Government, industry leaders share cybersecurity funding priorities

Research projects focusing on embedded device security, system resiliency and security metrics are gaining the most attention, experts say.

BOSTON -- Industry leaders from the public and private sectors found common ground on the issue of information security, calling on researchers to investigate new ways to ensure system resiliency in the event of a serious cyberattack.

We really need to look at our research, technologies, techniques and tactics we're deploying and determine how hard we're making it for the adversary.

Steven King, deputy director for cybersecurity, Department of Defense.

Organizations need to move from a static, perimeter-based approach to a more analytical-based defense strategy, according to experts at the second annual Advanced Cyber Security Center Conference. The day long program highlighted ways the government can work with the private sector by funding early university projects that solve information security problems. During a panel discussion, representatives from the government and the financial industry identified funding priorities for further research and development activities.  

Executives at the event spoke positively about information sharing initiatives and increased collaboration at all levels fostering innovative security research. But the event was shadowed by news Thursday that the Cybersecurity Act of 2012 failed to gain passage in the Senate, increasing the likelihood that the White House will implement portions of the cybersecurity legislation through an executive order.

Military systems are designed to be adaptable and flexible because in wartime situations, systems need to function even when damaged, said Steven King, deputy director for cybersecurity in the Information Systems and cybersecurity directorate of the Department of Defense.

"You need to be able to operate, even in degraded environments," King said. "We really need to look at our research, technologies, techniques and tactics we're deploying and determine how hard we're making it for the adversary."

The focus at DoD is also on research into better securing embedded systems and weapons platforms, King said. Red teams constantly test military systems. Metrics are equally important to test the outcome of simulations and measure cybersecurity funding in various ways, King said.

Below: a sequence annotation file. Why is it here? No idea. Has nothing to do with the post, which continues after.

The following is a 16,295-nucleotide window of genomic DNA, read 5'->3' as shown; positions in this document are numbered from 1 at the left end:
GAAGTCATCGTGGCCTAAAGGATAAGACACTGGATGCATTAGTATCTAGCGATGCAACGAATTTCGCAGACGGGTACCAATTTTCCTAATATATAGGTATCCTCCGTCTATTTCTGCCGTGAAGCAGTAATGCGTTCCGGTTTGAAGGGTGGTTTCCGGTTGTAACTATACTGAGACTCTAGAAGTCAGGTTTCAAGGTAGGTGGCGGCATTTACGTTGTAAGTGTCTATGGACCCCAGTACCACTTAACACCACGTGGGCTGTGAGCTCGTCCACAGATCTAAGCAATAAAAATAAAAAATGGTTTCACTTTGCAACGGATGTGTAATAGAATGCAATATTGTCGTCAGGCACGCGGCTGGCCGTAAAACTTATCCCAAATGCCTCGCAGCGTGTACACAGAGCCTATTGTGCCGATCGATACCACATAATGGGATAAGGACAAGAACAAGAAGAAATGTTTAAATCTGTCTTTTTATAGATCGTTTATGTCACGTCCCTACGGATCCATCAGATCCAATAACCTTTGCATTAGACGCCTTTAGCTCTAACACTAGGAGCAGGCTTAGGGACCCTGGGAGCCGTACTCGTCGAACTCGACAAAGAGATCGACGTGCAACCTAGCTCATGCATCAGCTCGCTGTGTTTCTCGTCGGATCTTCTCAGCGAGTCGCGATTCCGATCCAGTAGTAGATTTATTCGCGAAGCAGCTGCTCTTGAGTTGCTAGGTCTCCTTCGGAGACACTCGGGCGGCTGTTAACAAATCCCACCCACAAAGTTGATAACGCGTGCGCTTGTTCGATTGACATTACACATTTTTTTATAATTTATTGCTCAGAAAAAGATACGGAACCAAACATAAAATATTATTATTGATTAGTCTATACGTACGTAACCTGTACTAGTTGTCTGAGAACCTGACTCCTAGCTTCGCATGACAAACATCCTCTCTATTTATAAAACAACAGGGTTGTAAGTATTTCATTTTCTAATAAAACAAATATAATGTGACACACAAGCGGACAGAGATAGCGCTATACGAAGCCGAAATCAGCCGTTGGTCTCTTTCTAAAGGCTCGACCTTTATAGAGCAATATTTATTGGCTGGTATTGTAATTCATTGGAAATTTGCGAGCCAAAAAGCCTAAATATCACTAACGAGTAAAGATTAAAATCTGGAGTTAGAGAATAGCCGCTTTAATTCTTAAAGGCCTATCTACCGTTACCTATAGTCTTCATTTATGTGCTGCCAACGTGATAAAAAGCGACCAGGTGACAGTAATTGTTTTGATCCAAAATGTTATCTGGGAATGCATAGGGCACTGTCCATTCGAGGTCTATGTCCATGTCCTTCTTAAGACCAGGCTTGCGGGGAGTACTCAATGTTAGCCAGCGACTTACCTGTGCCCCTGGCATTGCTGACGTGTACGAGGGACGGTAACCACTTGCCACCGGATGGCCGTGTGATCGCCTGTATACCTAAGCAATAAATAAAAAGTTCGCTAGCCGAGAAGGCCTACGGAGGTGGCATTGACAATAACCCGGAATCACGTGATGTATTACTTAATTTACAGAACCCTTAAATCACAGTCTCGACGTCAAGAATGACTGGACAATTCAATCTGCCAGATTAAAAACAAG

Advanced Cyber Security Center conference

RSA president: Better analytics, info sharing lifts enterprise security:

Sharing practical threat data can reduce the "dwell time" of an attacker and better detect and contain problems, said Tom Heiser, president of RSA.

"There are real time systems with different sets of processors and unique OSes and we don't want cybersecurity to interfere with locking in on radar and electronic jamming to avoid a missile attack," King said.  "You certainly cannot interrupt a system for a virus scan at that point."

Embedded systems security is also a priority at the Department of Homeland Security where officials are seeing network enabled devices being deployed around the country on a massive scale, said Scott Tousley, deputy division director, cybersecurity division at the Department of Homeland Security. DHS is interested in research into ways to systematically rip and replace outdated systems with security enabled systems that don't cause serious disruption or degradation of service, Tousley said.

"We can't massively replace everything all at once," he said. "We've got a real challenge of trying to go back and retrofit maybe in parts and I don't think anyone has gone back to look at this renovation."

In the financial industry, where financially motivated cybercriminals are continuously bombarding systems with automated attacks, security is top of mind at all levels of the organization, said Chris Perretta, CIO of State Street Corp. Executives are trying to weigh the company's risk posture while focusing on system reliability and resiliency of the applications and systems, Perretta said.

"It all gets down to being risk-based and being able to assess risk," Perretta said. "You want to be risk-based but you also have to be controls-based and do it in an environment where resources are limited."

Technologies that look to solve the problem of advanced-persistent threats or targeted attacks aimed at a company's intellectual property are the most serious concern in the private sector, said Maria Cirino, cofounder and managing director of .406 Ventures, a firm that has invests in technology start-ups. The firm invested early stages of Burlington, Mass.-based application security vendor Veracode and Waltham, Mass.-based whitelisting vendor, Bit9.

"It's about the recognition that things are inside and what action should you take to maintain a level of availability and security that will keep you doing the business that you are in," Cirino said. "We're focused on investments that enable continuous monitoring and inspection."

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